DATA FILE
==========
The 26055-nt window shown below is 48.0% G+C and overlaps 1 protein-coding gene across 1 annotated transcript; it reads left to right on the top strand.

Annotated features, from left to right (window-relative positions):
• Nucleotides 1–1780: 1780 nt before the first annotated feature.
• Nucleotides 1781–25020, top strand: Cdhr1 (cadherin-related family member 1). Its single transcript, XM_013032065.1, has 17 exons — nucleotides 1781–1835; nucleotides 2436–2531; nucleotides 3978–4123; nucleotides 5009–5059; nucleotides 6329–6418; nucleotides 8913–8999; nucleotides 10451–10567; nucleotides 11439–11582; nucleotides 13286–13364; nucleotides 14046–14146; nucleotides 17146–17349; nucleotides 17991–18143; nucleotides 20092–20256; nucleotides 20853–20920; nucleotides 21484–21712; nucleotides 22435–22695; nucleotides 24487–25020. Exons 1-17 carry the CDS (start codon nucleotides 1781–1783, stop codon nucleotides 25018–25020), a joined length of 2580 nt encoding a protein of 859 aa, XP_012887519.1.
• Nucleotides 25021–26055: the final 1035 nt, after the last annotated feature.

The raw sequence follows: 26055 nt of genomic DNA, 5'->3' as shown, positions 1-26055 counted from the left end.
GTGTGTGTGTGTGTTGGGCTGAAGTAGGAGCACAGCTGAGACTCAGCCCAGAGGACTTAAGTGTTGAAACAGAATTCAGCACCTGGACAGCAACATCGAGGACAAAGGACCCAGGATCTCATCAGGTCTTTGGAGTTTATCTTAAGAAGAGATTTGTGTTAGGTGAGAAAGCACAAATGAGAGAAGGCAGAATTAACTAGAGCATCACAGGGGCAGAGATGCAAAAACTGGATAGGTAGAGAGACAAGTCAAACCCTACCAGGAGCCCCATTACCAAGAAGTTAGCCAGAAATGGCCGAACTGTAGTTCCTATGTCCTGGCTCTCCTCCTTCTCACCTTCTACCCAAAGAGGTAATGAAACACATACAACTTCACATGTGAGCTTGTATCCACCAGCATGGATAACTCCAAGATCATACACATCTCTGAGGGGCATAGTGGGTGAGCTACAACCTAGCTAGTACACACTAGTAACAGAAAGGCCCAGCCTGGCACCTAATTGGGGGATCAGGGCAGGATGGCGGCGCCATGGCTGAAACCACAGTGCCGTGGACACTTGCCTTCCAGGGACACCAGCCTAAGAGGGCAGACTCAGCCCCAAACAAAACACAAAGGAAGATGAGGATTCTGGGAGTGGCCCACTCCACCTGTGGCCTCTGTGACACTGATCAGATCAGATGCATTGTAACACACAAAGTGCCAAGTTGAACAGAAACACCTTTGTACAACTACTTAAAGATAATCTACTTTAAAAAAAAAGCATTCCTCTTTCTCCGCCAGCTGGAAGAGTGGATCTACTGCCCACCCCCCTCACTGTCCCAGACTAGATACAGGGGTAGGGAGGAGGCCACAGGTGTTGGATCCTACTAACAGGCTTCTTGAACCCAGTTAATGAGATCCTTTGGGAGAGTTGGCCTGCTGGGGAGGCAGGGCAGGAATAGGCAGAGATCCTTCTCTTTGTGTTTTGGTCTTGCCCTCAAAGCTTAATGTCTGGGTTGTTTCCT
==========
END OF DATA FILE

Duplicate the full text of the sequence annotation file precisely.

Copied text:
The 26055-nt window shown below is 48.0% G+C and overlaps 1 protein-coding gene across 1 annotated transcript; it reads left to right on the top strand.

Annotated features, from left to right (window-relative positions):
• Nucleotides 1–1780: 1780 nt before the first annotated feature.
• Nucleotides 1781–25020, top strand: Cdhr1 (cadherin-related family member 1). Its single transcript, XM_013032065.1, has 17 exons — nucleotides 1781–1835; nucleotides 2436–2531; nucleotides 3978–4123; nucleotides 5009–5059; nucleotides 6329–6418; nucleotides 8913–8999; nucleotides 10451–10567; nucleotides 11439–11582; nucleotides 13286–13364; nucleotides 14046–14146; nucleotides 17146–17349; nucleotides 17991–18143; nucleotides 20092–20256; nucleotides 20853–20920; nucleotides 21484–21712; nucleotides 22435–22695; nucleotides 24487–25020. Exons 1-17 carry the CDS (start codon nucleotides 1781–1783, stop codon nucleotides 25018–25020), a joined length of 2580 nt encoding a protein of 859 aa, XP_012887519.1.
• Nucleotides 25021–26055: the final 1035 nt, after the last annotated feature.

The raw sequence follows: 26055 nt of genomic DNA, 5'->3' as shown, positions 1-26055 counted from the left end.
GTGTGTGTGTGTGTTGGGCTGAAGTAGGAGCACAGCTGAGACTCAGCCCAGAGGACTTAAGTGTTGAAACAGAATTCAGCACCTGGACAGCAACATCGAGGACAAAGGACCCAGGATCTCATCAGGTCTTTGGAGTTTATCTTAAGAAGAGATTTGTGTTAGGTGAGAAAGCACAAATGAGAGAAGGCAGAATTAACTAGAGCATCACAGGGGCAGAGATGCAAAAACTGGATAGGTAGAGAGACAAGTCAAACCCTACCAGGAGCCCCATTACCAAGAAGTTAGCCAGAAATGGCCGAACTGTAGTTCCTATGTCCTGGCTCTCCTCCTTCTCACCTTCTACCCAAAGAGGTAATGAAACACATACAACTTCACATGTGAGCTTGTATCCACCAGCATGGATAACTCCAAGATCATACACATCTCTGAGGGGCATAGTGGGTGAGCTACAACCTAGCTAGTACACACTAGTAACAGAAAGGCCCAGCCTGGCACCTAATTGGGGGATCAGGGCAGGATGGCGGCGCCATGGCTGAAACCACAGTGCCGTGGACACTTGCCTTCCAGGGACACCAGCCTAAGAGGGCAGACTCAGCCCCAAACAAAACACAAAGGAAGATGAGGATTCTGGGAGTGGCCCACTCCACCTGTGGCCTCTGTGACACTGATCAGATCAGATGCATTGTAACACACAAAGTGCCAAGTTGAACAGAAACACCTTTGTACAACTACTTAAAGATAATCTACTTTAAAAAAAAAGCATTCCTCTTTCTCCGCCAGCTGGAAGAGTGGATCTACTGCCCACCCCCCTCACTGTCCCAGACTAGATACAGGGGTAGGGAGGAGGCCACAGGTGTTGGATCCTACTAACAGGCTTCTTGAACCCAGTTAATGAGATCCTTTGGGAGAGTTGGCCTGCTGGGGAGGCAGGGCAGGAATAGGCAGAGATCCTTCTCTTTGTGTTTTGGTCTTGCCCTCAAAGCTTAATGTCTGGGTTGTTTCCT